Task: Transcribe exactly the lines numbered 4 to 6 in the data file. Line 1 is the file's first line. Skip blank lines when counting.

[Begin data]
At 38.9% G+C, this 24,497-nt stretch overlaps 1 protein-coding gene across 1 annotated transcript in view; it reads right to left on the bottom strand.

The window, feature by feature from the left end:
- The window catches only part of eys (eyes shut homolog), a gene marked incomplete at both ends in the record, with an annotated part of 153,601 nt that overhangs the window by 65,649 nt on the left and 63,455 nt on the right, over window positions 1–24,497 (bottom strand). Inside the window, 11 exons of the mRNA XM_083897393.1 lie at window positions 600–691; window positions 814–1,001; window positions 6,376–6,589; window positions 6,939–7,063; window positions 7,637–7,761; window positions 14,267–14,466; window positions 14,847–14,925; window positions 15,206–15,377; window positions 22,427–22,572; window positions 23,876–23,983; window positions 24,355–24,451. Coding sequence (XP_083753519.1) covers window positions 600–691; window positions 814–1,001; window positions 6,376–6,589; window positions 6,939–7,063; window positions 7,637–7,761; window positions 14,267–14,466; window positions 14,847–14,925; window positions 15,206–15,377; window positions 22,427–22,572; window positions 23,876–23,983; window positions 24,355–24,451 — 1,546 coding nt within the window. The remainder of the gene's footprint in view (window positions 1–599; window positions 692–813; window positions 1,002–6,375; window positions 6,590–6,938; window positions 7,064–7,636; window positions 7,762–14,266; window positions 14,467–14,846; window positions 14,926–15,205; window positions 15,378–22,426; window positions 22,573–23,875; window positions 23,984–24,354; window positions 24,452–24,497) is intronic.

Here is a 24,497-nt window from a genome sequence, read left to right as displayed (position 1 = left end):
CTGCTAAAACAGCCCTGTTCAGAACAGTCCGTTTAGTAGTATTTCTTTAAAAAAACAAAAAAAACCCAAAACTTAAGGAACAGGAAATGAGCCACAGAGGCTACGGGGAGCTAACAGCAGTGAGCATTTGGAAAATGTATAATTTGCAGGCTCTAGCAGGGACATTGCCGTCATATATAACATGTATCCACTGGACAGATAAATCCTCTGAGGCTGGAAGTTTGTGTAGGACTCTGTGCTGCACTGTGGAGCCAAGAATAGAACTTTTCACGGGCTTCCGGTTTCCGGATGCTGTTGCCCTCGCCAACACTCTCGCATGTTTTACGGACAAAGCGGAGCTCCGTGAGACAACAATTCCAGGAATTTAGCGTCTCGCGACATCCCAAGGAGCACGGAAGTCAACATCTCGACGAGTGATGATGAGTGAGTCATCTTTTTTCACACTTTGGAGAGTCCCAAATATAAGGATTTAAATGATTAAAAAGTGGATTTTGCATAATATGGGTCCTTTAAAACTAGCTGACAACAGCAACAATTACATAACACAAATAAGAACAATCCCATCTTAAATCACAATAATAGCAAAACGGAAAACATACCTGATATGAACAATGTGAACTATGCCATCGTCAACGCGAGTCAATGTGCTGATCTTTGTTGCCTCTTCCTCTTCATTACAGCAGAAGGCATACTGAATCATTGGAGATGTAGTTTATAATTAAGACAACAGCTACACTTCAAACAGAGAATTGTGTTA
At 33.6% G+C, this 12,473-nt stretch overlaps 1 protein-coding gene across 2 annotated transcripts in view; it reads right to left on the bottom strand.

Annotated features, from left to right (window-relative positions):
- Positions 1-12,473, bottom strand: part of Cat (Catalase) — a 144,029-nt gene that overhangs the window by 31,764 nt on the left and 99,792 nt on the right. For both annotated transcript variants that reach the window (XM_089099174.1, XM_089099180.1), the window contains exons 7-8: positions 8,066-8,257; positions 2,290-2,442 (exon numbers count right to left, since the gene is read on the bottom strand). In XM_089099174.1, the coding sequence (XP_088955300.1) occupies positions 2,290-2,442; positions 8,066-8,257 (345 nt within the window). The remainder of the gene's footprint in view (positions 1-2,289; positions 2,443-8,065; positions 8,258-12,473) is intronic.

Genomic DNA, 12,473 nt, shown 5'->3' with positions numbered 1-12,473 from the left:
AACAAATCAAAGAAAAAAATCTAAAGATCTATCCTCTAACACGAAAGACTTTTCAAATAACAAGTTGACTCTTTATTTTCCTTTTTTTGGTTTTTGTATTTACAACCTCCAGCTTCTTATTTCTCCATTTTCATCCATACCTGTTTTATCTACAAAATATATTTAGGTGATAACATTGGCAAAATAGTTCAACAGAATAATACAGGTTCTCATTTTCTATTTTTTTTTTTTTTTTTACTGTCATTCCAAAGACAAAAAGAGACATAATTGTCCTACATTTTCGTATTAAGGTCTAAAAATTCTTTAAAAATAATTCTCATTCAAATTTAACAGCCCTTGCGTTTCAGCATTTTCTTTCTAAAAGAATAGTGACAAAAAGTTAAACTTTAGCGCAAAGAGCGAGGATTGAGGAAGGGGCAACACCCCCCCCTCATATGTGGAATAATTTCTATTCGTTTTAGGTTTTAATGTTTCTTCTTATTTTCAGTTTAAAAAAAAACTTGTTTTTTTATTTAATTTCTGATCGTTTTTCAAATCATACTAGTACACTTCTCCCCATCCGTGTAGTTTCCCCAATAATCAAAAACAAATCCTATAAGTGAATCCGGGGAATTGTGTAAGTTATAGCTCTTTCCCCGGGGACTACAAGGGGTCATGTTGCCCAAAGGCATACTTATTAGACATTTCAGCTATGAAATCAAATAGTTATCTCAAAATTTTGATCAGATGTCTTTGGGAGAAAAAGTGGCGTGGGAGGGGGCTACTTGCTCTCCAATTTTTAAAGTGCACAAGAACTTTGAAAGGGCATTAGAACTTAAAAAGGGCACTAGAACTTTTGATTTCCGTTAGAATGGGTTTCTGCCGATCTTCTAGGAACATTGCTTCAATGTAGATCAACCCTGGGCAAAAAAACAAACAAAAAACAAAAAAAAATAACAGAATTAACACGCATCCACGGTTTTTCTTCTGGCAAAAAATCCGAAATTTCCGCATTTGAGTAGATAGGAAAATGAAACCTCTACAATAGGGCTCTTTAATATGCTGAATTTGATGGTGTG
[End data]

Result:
Here is a 24,497-nt window from a genome sequence, read left to right as displayed (position 1 = left end):
CTGCTAAAACAGCCCTGTTCAGAACAGTCCGTTTAGTAGTATTTCTTTAAAAAAACAAAAAAAACCCAAAACTTAAGGAACAGGAAATGAGCCACAGAGGCTACGGGGAGCTAACAGCAGTGAGCATTTGGAAAATGTATAATTTGCAGGCTCTAGCAGGGACATTGCCGTCATATATAACATGTATCCACTGGACAGATAAATCCTCTGAGGCTGGAAGTTTGTGTAGGACTCTGTGCTGCACTGTGGAGCCAAGAATAGAACTTTTCACGGGCTTCCGGTTTCCGGATGCTGTTGCCCTCGCCAACACTCTCGCATGTTTTACGGACAAAGCGGAGCTCCGTGAGACAACAATTCCAGGAATTTAGCGTCTCGCGACATCCCAAGGAGCACGGAAGTCAACATCTCGACGAGTGATGATGAGTGAGTCATCTTTTTTCACACTTTGGAGAGTCCCAAATATAAGGATTTAAATGATTAAAAAGTGGATTTTGCATAATATGGGTCCTTTAAAACTAGCTGACAACAGCAACAATTACATAACACAAATAAGAACAATCCCATCTTAAATCACAATAATAGCAAAACGGAAAACATACCTGATATGAACAATGTGAACTATGCCATCGTCAACGCGAGTCAATGTGCTGATCTTTGTTGCCTCTTCCTCTTCATTACAGCAGAAGGCATACTGAATCATTGGAGATGTAGTTTATAATTAAGACAACAGCTACACTTCAAACAGAGAATTGTGTTA
At 33.6% G+C, this 12,473-nt stretch overlaps 1 protein-coding gene across 2 annotated transcripts in view; it reads right to left on the bottom strand.